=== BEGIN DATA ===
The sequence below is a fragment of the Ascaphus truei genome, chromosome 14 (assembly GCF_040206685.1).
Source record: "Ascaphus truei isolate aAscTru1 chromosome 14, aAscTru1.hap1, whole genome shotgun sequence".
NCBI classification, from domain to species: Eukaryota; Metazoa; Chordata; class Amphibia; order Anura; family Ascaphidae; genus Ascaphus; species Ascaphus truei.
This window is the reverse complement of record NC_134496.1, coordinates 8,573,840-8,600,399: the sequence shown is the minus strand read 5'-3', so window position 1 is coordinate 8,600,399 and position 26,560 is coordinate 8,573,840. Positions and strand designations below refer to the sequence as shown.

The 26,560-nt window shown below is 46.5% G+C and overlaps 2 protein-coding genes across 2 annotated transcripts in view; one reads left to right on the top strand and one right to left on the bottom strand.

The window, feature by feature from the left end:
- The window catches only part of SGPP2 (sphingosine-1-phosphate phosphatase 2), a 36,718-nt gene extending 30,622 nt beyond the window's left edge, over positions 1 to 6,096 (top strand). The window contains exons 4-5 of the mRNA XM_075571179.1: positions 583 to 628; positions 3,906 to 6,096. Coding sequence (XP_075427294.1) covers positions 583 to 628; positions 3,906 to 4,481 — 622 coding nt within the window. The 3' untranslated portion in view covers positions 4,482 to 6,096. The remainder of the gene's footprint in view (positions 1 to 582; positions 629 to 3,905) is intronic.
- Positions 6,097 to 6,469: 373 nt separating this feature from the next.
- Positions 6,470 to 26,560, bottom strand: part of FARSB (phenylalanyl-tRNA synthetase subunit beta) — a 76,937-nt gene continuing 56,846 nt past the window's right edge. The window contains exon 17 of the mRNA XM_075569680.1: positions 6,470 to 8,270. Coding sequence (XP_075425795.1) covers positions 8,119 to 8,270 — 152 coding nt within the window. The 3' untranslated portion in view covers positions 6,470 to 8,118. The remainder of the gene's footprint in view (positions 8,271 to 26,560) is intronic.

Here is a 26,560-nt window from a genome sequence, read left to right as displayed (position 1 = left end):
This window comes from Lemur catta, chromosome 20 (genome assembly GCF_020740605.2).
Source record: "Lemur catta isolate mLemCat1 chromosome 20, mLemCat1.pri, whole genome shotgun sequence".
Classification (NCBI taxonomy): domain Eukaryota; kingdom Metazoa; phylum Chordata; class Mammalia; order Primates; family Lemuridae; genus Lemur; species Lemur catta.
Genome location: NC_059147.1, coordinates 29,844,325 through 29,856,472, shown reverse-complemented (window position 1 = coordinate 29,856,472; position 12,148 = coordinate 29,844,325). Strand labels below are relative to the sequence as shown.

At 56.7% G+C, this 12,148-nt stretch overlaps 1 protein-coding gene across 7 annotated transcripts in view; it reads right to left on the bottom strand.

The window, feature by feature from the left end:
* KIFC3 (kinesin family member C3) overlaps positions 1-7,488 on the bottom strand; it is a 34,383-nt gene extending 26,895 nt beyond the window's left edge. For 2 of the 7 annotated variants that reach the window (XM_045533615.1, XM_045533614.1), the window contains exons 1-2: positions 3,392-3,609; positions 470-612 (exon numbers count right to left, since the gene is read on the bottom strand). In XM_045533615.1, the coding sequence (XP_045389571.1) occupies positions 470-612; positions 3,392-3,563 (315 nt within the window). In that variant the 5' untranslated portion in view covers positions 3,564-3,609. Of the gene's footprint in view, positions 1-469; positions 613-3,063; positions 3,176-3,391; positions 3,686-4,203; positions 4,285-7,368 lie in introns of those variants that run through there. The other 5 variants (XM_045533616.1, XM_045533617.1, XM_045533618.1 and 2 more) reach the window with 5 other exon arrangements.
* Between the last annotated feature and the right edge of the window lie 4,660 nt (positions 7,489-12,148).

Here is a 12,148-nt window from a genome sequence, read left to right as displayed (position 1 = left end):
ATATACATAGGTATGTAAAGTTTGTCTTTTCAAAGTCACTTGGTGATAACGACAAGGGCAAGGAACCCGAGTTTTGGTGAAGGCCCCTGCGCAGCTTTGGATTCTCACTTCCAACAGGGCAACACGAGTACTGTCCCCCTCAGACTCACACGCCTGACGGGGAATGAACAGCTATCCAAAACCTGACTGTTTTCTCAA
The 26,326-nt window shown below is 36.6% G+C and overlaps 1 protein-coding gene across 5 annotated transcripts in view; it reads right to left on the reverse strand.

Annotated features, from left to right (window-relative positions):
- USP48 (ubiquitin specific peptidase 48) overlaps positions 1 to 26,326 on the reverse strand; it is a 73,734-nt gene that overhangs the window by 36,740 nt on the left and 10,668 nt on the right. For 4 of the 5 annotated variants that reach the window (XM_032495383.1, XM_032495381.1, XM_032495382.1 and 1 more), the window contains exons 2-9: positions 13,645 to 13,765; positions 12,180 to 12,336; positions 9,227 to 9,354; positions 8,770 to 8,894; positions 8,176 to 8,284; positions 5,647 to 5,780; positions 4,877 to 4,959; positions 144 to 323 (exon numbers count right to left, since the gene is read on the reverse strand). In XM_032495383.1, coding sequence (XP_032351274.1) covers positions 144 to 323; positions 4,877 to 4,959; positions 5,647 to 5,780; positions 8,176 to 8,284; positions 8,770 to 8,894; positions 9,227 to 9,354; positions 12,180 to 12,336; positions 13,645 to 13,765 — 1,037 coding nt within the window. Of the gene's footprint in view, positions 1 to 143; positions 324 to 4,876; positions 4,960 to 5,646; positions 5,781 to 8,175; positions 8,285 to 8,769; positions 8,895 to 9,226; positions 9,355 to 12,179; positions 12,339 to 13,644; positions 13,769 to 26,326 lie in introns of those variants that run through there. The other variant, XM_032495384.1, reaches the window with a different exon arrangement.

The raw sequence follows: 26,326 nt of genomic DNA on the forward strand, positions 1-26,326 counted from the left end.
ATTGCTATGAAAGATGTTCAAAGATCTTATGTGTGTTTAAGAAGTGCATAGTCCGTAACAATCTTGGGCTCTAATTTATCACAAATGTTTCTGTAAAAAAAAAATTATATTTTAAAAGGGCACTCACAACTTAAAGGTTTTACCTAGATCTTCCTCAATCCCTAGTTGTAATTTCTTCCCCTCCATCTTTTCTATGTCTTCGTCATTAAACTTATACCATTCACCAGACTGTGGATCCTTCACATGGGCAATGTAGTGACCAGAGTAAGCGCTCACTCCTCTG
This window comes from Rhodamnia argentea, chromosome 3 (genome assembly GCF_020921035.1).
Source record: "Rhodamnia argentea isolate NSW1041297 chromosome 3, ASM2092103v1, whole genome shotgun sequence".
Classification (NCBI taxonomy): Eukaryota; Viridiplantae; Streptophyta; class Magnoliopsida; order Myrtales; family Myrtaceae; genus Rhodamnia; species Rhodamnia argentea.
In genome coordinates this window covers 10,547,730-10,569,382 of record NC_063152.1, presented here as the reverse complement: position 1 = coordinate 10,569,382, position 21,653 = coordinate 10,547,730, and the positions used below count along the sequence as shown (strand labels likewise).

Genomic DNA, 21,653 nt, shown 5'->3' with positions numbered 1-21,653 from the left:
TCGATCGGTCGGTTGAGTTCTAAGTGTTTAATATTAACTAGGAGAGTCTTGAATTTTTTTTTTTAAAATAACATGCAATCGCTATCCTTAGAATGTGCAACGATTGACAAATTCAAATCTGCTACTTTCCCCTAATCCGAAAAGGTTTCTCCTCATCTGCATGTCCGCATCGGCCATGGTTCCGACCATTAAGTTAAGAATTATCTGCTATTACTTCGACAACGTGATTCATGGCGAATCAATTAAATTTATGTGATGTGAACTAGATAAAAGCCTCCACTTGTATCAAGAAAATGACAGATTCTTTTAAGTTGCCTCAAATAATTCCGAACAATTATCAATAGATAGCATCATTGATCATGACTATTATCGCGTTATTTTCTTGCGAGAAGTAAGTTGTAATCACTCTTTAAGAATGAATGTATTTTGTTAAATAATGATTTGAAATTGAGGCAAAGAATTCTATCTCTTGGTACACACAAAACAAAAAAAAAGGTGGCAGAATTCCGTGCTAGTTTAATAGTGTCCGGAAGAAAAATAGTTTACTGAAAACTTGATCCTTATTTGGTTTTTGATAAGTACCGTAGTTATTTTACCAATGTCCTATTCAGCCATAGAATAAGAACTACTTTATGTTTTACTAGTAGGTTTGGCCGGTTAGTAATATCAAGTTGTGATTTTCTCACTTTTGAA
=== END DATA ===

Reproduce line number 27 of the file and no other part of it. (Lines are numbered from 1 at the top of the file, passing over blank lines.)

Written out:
Source record: "Rhodamnia argentea isolate NSW1041297 chromosome 3, ASM2092103v1, whole genome shotgun sequence".